My issue here is not with backtracking and roundabout puzzles. Those are hallmarks of the genre, and I’ve loved many a game that included those things. The problem is that Moebius presents itself as a serious, grown-up drama. I couldn’t see it that way after the badge puzzle. I couldn’t believe that a man too sensible to carry around a tube of super glue that he saw no immediate use for would solve problems so ludicrously. I couldn’t believe that a man so devoted to his smartphone would return to an out-of-town hotel to retrieve a decorative lantern to use as a light source (does he not know there’s an app for that?). I couldn’t believe that a man renowned for his cognitive might would fly from Washington DC to Manhattan in search of a bottle of booze for a woman back in DC, because god knows there are no shops to be found in our nation’s capital. If you want kooky, off-the-wall solutions, put them in a comedic game (Exhibit A: Broken Age). If you want to craft a dark, mature thriller, put every object you need in the immediate area, so as not to break tension, and make them be things that people would actually use (Exhibit B: The Walking Dead). The combination of the two did not work for me. I enjoyed Moebius when it stuck to analyzing people and objects, or puzzles that could be completed in one contained location (the telescope puzzle, for example, or code cracking). If the game had been that way all the way through, I would’ve been on board. But the rest of the time, the gameplay was divorced from the story in a way that left me feeling distanced from both, and the annoyances that had been stacking up from the start became increasingly difficult to ignore.

But I stuck with it. I was still curious as to how the mystery would unravel — right until late in the game, when a second pair of scissors appeared. In this scene, Malachi needs information from a woman who has been less than forthcoming. She’s devious, we know, and the things she’s hiding could save lives. She’s also into Malachi, so he flirts with her, trying to get on her good side. No argument here. They head to her bedroom, like y’do, and…and Malachi threatens to carve up her face with a pair of scissors.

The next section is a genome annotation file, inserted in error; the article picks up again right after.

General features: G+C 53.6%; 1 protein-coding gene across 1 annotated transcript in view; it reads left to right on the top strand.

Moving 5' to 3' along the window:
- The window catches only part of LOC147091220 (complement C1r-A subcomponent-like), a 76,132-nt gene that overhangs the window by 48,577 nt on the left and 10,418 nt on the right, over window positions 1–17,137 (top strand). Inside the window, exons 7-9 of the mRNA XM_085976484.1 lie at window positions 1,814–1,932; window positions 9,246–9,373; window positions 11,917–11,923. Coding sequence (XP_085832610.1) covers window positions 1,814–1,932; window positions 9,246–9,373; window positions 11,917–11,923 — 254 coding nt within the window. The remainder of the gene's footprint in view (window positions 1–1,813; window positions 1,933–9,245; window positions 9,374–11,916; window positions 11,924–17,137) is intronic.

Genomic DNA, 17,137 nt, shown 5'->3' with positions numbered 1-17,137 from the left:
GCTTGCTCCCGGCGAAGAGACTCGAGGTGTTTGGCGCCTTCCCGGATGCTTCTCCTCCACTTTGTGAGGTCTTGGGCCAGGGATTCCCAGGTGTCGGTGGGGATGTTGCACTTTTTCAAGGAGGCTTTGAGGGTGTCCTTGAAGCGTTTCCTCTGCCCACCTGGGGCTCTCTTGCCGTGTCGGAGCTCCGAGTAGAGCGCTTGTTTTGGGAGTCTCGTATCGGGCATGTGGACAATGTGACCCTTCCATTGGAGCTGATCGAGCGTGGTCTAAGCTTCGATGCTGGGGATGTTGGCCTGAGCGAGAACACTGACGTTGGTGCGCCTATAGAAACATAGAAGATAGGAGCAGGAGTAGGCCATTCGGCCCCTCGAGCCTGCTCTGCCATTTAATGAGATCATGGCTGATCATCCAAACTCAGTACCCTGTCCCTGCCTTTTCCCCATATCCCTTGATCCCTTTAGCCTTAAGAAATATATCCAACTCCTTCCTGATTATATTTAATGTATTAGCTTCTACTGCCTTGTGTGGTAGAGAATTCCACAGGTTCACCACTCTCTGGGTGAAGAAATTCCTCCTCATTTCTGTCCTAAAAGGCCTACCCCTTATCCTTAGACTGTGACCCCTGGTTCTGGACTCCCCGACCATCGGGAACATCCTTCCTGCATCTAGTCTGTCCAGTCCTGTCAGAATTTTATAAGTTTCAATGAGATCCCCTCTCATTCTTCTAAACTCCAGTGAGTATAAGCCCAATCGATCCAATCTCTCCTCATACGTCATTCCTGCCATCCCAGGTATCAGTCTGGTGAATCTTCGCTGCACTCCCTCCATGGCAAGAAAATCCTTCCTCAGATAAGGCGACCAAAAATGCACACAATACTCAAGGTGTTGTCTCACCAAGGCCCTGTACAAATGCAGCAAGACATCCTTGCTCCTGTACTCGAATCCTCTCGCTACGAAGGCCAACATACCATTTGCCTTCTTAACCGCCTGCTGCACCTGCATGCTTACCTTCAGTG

That’s how the story goes, at least. In terms of gameplay, you have options. You can talk to her (which does nothing). You can verbally threaten her (she’ll scream, attracting the attention of security guards — game over). Or you can try to kiss her. She’ll use this opportunity to kill you. Clearly, since she’s out for blood, the only option is to get the jump on her first.

Only, Malachi doesn’t know that. Prior to the kiss, the woman seems sufficiently buttered up and ready to talk. So, either Malachi has decided to jump straight to wrathful violence (something he has never displayed an inclination toward), or his behavior is meant to be justified by the presence of a threat only the player has knowledge of. This is where Moebius lost me. The disconnect bothered me so much that the last bit of interest I had vanished.

I pushed myself to power through anyway. That is, until about an hour later, when the game crashed while I was in the save menu.

I sat there, frustrated and tired, trying to summon the will to redo yet another meandering puzzle. I asked myself a question: Is there likely to be anything in the final hour of this game that will redeem it for you? I thought hard about that. It is entirely possible that the ending was brilliant and mind-blowing, something that would’ve made me come away saying, “Well, at least the story was fun.” But a kickass ending wasn’t going to make me forget about the crashes and bugs, or the slow animation, or the incongruity between puzzles and story. Being able to maybe say those six words just wasn’t enough to keep me going. I’m not sorry for having tried this game. But I’m okay with leaving it be.